Rawiya Erotica

New COVER Reveal

Posted on: November 13, 2012



Look at this AWESOME cover made by Sara York!

OMG, isn’t it gorgeous? LOVELY! 

It’s for the m/f novella i’m doing in December for a close friend based off of African Sun, the het series 

Michael tarted and I will finish. 

There is an m/m in the series too called Discord and Rhyme about the gay couple in the book.

However, this series turns from het, to gay, to mmf in the matter of 3 books. LOL

This book is a spinoff with the two main characters in a different setting. 

To give you a taste, here is a scene from African Sun Book 1

In this scene, we meet Rhoda and he main character Sakina along with Dr. Nicholas Fairlight


“Ah, Sakina Wajbutu, how are you darlin’?” The voice of Nurse Rhoda Maire woke her from her daydream. Sakina was looking out the cafeteria’s window thinking of what she should do about seeing Dr. Fairlight in the supplies’ cabinet once again.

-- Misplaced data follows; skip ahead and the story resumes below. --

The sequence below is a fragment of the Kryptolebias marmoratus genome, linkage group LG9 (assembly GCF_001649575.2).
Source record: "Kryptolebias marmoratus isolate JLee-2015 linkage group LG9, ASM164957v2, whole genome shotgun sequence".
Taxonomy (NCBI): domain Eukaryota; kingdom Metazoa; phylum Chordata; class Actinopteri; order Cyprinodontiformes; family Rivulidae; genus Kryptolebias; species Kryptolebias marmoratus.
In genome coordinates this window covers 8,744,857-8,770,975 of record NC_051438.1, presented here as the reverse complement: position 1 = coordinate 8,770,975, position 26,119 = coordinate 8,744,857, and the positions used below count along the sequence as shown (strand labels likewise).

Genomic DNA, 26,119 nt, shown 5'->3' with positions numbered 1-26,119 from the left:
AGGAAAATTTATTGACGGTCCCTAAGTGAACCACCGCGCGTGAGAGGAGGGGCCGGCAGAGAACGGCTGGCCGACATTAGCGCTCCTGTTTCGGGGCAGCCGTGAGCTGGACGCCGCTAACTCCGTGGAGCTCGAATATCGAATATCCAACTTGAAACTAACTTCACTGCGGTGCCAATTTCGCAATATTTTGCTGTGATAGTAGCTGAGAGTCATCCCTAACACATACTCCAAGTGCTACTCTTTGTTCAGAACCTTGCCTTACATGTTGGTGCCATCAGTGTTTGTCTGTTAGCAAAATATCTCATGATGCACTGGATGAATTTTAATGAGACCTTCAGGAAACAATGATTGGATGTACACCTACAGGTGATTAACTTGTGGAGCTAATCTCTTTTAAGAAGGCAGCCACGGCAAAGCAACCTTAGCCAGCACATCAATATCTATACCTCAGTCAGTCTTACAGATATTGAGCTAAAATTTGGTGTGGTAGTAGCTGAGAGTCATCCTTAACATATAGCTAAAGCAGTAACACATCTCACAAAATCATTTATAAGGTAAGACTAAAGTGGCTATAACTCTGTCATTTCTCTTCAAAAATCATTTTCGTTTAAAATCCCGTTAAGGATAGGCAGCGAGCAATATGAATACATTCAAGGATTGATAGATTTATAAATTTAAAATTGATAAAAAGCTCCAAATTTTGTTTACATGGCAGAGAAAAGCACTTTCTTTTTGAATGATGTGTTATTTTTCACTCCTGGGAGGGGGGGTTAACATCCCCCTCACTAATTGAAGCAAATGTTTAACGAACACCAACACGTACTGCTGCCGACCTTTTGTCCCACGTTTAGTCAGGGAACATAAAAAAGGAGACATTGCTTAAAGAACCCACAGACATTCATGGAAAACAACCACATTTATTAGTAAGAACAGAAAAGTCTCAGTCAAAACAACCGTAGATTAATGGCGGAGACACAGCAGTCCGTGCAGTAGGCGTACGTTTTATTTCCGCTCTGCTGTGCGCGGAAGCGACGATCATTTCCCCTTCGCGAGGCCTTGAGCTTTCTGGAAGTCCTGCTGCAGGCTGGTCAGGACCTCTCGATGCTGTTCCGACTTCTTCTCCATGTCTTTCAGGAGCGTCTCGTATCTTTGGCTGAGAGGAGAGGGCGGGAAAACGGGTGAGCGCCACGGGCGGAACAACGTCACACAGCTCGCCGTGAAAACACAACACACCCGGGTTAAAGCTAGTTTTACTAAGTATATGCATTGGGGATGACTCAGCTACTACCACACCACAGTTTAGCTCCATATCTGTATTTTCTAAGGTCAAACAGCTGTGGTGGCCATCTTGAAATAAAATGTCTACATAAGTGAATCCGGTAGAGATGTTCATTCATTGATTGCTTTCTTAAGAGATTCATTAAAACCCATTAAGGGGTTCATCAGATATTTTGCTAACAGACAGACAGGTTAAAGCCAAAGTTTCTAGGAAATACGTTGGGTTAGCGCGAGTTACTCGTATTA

Nurse Rhoda Maire was a RN from the United States. She had been serving in the Peace Corps some five years in South Africa before being told she was needed in Tanzania. Rhoda had proven herself to be a good friend to Sakina; almost like the older sister she never had.


“I’m good, Rhoda. How are you?”


“Lovely, pretty girl,” she smiled, kissing young Sakina on the head. Rhoda hated the fact that Sakina could not take time to learn to be a RN due to her mother’s illness, for she knew the poor girl had to run home directly after volunteering to help her mom with meals, going to the bathroom, and any other everyday tasks.


“That’s nice, and I thought I told you not to call me that. I am not all that beautiful.”


Rhoda put her hands on Sakina’s shoulders, “You are too, girl. Stop saying that!”


Sakina attempted to smile at Rhoda but her heart was too heavy to do so. Sakina often wore her emotions on her sleeve; when people saw her, they knew exactly what she was feeling.